WASHINGTON -- The Senate today rejected expanded tax breaks for producers of alternative fuels and new tax credits for owners of plug-in hybrid electric vehicles.
The benefits were part of a broader $29 billion tax package that Senate Democratic leaders wanted to attach to a comprehensive energy bill that has been the subject of heated debate and intense lobbying this week.
Still expected is a vote on tougher fuel economy standards. A compromise was said to be in the works late this afternoon.
Senate Democratic leaders needed 60 of 100 senators to vote for the tax package. The tally was 57-36 in favor. It could be revived later.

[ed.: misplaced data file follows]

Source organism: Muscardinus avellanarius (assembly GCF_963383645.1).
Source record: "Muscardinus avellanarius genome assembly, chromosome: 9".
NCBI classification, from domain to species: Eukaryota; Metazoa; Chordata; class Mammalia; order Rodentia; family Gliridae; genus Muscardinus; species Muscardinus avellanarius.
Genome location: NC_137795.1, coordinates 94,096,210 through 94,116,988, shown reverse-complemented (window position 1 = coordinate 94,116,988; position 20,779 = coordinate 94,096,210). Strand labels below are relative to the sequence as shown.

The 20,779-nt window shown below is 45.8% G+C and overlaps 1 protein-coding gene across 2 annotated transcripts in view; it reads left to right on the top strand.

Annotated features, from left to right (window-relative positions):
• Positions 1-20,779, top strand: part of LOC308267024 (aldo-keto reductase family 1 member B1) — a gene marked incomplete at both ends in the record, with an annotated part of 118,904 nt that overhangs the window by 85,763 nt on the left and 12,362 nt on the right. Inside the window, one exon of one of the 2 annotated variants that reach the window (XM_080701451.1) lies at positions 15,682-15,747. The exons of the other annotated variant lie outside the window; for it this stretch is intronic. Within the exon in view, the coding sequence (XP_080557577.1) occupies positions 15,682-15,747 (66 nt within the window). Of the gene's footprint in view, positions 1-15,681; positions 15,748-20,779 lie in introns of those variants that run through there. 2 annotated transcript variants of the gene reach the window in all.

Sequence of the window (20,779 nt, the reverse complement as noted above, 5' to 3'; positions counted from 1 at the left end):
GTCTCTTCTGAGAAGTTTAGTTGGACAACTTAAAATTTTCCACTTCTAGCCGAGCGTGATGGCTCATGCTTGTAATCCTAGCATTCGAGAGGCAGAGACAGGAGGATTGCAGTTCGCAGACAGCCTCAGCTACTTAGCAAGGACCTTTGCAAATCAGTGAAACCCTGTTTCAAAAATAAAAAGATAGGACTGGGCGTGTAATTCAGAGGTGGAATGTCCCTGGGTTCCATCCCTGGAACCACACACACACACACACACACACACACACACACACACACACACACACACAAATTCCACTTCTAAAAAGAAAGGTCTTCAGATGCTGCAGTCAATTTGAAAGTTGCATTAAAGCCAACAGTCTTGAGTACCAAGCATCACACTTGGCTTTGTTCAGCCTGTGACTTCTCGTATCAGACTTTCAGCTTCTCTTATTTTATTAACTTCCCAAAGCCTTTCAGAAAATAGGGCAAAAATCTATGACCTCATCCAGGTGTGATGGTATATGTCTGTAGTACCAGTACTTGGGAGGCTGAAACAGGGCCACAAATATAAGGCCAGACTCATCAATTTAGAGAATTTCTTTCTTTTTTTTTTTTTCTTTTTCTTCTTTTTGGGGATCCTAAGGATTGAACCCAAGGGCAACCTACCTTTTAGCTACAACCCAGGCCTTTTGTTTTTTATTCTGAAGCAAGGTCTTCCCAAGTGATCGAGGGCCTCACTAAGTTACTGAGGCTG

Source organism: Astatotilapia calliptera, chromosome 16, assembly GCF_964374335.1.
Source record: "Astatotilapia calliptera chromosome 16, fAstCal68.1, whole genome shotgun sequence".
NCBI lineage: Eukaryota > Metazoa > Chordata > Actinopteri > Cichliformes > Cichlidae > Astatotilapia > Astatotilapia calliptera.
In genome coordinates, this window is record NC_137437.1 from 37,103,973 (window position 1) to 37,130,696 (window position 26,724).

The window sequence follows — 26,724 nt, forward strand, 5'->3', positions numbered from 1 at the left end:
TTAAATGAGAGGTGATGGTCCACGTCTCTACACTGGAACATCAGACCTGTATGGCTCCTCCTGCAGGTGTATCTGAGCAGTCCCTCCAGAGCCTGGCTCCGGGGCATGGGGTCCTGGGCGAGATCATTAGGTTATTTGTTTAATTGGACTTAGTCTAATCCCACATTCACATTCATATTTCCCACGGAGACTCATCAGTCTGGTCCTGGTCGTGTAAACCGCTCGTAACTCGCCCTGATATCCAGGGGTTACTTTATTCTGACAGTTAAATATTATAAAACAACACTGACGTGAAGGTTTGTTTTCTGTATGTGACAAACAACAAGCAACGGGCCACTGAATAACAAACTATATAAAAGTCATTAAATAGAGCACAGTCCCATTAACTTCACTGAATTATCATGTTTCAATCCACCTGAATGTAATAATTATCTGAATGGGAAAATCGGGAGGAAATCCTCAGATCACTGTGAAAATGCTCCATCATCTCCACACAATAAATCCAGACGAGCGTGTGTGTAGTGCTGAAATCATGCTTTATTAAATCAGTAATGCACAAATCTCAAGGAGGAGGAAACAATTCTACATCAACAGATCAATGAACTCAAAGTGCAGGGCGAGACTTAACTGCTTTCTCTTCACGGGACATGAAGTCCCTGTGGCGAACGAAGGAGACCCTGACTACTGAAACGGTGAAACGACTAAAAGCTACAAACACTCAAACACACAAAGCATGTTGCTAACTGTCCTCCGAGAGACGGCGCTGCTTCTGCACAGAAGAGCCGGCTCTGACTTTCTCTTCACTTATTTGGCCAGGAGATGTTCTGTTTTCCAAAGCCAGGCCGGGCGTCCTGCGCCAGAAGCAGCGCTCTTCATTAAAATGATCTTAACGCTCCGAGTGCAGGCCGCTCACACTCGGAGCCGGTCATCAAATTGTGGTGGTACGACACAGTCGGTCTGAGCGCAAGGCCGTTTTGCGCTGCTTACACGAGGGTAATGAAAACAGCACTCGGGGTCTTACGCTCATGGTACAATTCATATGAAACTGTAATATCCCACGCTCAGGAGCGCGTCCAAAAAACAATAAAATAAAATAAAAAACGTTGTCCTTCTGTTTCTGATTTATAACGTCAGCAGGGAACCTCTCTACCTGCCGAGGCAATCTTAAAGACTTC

Democratic leaders kept the broader energy bill alive by a 61-32 vote.
Yet to come before the full Senate is a vote on fuel economy. Senate allies of the automobile industry are trying to win approval of a less severe alternative than the provision contained in the bill, which would raise standards for cars and light trucks by a combined 40 percent by 2020 and another 4 percent per year after that.
The tax package was rejected largely by Republicans who opposed higher taxes on oil companies.
The $700 million in tax credits for plug-in hybrids would have gone to people who convert existing gasoline-electric hybrids to plug-in capability, and to those who buy new plug-in hybrid vehicles, such as General Motors' planned Chevrolet Volt.
You may e-mail Harry Stoffer at [email protected]